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Alloy Designations

Ferrous Alloys. Irons and steels make up the vast majority of all materials used in the creation of
manufactured goods. Table 18.1 provides a general categorization of the various classes of steel.
With few exceptions, steel compositions are established by the American Iron and Steel Institute
(AISI), and the Society for Automotive Engineers (SAE). Both use a four numerical series to
designate
standard carbon and alloy steels, specified to chemical compositional ranges. In several
instances, five-digit designations are used. The general classifications are shown in Table 18.2.
The reader is directed to Ref. 5, pp. 15–20 5 for details regarding exact chemical composition of
the grades listed.
Nonferrous Alloys. The principles that govern heat treatment of metals and alloys are applicable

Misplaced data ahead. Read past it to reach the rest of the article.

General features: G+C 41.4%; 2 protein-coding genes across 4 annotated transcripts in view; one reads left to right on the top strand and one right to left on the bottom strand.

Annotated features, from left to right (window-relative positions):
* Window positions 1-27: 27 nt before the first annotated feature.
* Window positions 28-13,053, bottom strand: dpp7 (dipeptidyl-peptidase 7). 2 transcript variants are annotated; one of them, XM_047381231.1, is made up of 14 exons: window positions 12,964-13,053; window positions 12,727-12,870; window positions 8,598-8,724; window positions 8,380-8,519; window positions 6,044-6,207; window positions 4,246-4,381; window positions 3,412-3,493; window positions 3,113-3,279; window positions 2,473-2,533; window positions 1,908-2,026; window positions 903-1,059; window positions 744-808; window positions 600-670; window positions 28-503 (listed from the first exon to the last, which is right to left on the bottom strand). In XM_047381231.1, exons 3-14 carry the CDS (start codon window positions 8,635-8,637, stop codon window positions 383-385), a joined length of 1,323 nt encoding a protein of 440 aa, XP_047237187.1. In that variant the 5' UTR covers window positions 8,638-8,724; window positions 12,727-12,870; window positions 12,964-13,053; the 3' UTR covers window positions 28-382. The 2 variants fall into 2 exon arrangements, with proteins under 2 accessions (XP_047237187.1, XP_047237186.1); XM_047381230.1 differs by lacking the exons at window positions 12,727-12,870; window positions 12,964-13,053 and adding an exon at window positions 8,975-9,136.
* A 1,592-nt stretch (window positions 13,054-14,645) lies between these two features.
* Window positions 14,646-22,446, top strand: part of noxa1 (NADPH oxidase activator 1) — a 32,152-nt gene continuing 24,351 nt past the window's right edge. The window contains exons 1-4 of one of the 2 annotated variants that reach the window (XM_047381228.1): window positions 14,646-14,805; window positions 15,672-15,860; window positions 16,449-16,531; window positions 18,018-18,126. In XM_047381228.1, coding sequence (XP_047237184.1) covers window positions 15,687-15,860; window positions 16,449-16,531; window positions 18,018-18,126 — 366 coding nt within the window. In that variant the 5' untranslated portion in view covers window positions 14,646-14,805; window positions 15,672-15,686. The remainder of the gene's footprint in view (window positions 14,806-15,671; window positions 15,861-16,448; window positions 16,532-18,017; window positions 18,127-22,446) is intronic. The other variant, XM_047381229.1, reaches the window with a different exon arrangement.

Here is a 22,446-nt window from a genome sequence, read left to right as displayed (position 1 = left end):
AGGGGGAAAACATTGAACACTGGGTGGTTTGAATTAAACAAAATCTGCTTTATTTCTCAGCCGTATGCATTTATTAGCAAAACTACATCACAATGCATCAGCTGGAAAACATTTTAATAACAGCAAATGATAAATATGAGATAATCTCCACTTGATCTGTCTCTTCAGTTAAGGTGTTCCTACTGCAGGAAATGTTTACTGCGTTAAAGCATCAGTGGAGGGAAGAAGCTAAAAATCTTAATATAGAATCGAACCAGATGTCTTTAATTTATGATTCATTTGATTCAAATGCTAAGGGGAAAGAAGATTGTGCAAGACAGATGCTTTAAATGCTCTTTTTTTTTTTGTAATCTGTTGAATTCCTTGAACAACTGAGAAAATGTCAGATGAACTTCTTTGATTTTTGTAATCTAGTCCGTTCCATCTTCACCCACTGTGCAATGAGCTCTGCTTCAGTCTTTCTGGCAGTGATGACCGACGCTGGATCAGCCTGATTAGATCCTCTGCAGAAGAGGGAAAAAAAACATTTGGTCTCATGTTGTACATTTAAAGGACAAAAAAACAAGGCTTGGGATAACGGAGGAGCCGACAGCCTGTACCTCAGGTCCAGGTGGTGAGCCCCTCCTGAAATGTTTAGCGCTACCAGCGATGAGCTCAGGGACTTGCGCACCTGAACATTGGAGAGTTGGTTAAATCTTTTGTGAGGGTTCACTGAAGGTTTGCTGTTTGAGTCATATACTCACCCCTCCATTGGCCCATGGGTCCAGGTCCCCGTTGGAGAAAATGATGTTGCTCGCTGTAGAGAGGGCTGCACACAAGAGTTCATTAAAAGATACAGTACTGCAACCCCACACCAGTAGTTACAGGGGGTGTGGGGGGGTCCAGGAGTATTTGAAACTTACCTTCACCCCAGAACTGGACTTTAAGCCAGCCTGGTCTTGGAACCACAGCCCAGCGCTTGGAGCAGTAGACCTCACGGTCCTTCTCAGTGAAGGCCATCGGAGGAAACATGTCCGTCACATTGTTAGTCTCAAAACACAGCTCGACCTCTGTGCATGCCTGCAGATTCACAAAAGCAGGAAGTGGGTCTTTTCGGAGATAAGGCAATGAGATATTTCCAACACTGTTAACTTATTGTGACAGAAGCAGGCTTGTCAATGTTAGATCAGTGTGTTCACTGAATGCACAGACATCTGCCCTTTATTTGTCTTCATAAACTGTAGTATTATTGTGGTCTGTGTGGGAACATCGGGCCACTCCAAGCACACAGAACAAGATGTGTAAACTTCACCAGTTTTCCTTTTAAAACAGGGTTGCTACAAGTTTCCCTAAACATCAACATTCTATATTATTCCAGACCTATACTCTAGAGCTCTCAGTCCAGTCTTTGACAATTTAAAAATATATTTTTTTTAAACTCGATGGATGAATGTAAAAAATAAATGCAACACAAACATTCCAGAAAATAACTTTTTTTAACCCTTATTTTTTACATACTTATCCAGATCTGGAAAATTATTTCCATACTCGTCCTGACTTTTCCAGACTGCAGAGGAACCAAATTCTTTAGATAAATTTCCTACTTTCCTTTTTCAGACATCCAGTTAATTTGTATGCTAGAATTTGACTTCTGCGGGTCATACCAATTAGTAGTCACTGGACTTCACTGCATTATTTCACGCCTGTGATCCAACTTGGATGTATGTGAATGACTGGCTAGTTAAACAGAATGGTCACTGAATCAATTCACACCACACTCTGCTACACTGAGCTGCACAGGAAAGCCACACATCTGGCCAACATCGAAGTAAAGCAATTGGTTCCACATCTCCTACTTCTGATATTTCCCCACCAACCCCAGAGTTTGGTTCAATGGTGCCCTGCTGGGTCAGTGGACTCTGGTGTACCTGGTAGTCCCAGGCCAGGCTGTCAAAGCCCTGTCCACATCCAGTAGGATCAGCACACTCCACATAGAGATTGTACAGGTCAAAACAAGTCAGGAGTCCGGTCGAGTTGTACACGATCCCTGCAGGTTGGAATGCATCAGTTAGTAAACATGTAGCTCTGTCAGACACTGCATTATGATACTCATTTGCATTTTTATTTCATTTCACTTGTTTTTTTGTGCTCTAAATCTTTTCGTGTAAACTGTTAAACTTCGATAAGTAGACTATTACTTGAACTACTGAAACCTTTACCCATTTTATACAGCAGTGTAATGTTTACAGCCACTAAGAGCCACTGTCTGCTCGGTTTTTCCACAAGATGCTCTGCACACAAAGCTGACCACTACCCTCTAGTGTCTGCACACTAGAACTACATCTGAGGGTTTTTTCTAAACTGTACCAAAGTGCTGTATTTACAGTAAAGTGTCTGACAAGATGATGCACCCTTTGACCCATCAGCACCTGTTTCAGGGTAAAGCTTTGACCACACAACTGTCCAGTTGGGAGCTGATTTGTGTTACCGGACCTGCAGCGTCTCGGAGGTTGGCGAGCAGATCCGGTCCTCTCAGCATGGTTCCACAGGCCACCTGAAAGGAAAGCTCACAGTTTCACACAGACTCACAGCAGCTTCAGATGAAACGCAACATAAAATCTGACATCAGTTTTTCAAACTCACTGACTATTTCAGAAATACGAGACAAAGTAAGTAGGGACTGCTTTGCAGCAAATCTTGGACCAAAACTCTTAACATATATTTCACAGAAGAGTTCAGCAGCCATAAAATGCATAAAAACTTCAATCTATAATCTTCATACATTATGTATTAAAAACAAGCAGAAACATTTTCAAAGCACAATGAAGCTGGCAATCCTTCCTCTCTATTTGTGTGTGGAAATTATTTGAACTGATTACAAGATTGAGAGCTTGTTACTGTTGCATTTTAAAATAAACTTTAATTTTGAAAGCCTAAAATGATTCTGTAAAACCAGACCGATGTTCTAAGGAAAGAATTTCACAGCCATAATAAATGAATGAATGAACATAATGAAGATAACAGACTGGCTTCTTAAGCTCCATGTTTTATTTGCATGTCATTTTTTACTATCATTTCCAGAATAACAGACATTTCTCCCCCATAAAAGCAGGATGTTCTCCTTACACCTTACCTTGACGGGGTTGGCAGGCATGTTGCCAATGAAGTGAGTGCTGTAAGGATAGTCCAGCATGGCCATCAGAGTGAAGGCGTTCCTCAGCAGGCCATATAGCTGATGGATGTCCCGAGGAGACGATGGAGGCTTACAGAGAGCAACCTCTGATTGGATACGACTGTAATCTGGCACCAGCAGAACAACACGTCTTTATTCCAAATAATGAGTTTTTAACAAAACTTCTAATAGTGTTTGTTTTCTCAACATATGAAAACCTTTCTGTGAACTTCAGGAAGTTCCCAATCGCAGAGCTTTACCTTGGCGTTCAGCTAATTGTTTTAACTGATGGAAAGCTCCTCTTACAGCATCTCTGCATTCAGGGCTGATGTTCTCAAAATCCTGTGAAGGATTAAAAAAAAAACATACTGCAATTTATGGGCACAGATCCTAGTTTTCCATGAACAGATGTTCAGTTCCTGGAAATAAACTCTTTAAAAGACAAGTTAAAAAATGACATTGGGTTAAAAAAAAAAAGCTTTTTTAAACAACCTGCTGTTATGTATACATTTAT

to both ferrous and nonferrous alloys. However, in practice, there are enough sufficient differences
that it makes sense to classify these materials differently. The peculiarities of the alloys of each
class
with regard to their response to heat treatment require careful understanding of each (see Sec.
18.1.5).
The common heat treatable alloys can be classified as shown in Table 18.3. The reader is directed
to
Ref. 5 for details regarding exact chemical composition of the grades listed.